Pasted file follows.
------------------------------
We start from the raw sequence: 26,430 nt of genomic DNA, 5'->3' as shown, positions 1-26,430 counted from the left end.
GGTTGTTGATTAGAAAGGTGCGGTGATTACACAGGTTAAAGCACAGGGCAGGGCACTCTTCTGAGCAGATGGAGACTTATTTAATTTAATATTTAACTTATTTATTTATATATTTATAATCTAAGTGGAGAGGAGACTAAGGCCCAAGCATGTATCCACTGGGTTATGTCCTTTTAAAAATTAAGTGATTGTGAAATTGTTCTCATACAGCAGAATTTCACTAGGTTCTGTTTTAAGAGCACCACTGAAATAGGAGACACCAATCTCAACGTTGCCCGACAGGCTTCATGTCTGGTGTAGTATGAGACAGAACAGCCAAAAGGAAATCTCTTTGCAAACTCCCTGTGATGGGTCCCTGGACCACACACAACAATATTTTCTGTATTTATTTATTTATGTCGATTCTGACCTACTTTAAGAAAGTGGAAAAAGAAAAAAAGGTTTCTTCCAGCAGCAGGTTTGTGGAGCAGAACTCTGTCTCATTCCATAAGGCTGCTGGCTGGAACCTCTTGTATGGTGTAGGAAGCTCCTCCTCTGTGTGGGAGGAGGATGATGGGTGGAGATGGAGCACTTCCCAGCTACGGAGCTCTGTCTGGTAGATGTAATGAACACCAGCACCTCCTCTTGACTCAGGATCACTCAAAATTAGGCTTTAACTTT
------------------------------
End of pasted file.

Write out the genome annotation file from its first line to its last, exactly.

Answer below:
We start from the raw sequence: 26,430 nt of genomic DNA, 5'->3' as shown, positions 1-26,430 counted from the left end.
GGTTGTTGATTAGAAAGGTGCGGTGATTACACAGGTTAAAGCACAGGGCAGGGCACTCTTCTGAGCAGATGGAGACTTATTTAATTTAATATTTAACTTATTTATTTATATATTTATAATCTAAGTGGAGAGGAGACTAAGGCCCAAGCATGTATCCACTGGGTTATGTCCTTTTAAAAATTAAGTGATTGTGAAATTGTTCTCATACAGCAGAATTTCACTAGGTTCTGTTTTAAGAGCACCACTGAAATAGGAGACACCAATCTCAACGTTGCCCGACAGGCTTCATGTCTGGTGTAGTATGAGACAGAACAGCCAAAAGGAAATCTCTTTGCAAACTCCCTGTGATGGGTCCCTGGACCACACACAACAATATTTTCTGTATTTATTTATTTATGTCGATTCTGACCTACTTTAAGAAAGTGGAAAAAGAAAAAAAGGTTTCTTCCAGCAGCAGGTTTGTGGAGCAGAACTCTGTCTCATTCCATAAGGCTGCTGGCTGGAACCTCTTGTATGGTGTAGGAAGCTCCTCCTCTGTGTGGGAGGAGGATGATGGGTGGAGATGGAGCACTTCCCAGCTACGGAGCTCTGTCTGGTAGATGTAATGAACACCAGCACCTCCTCTTGACTCAGGATCACTCAAAATTAGGCTTTAACTTT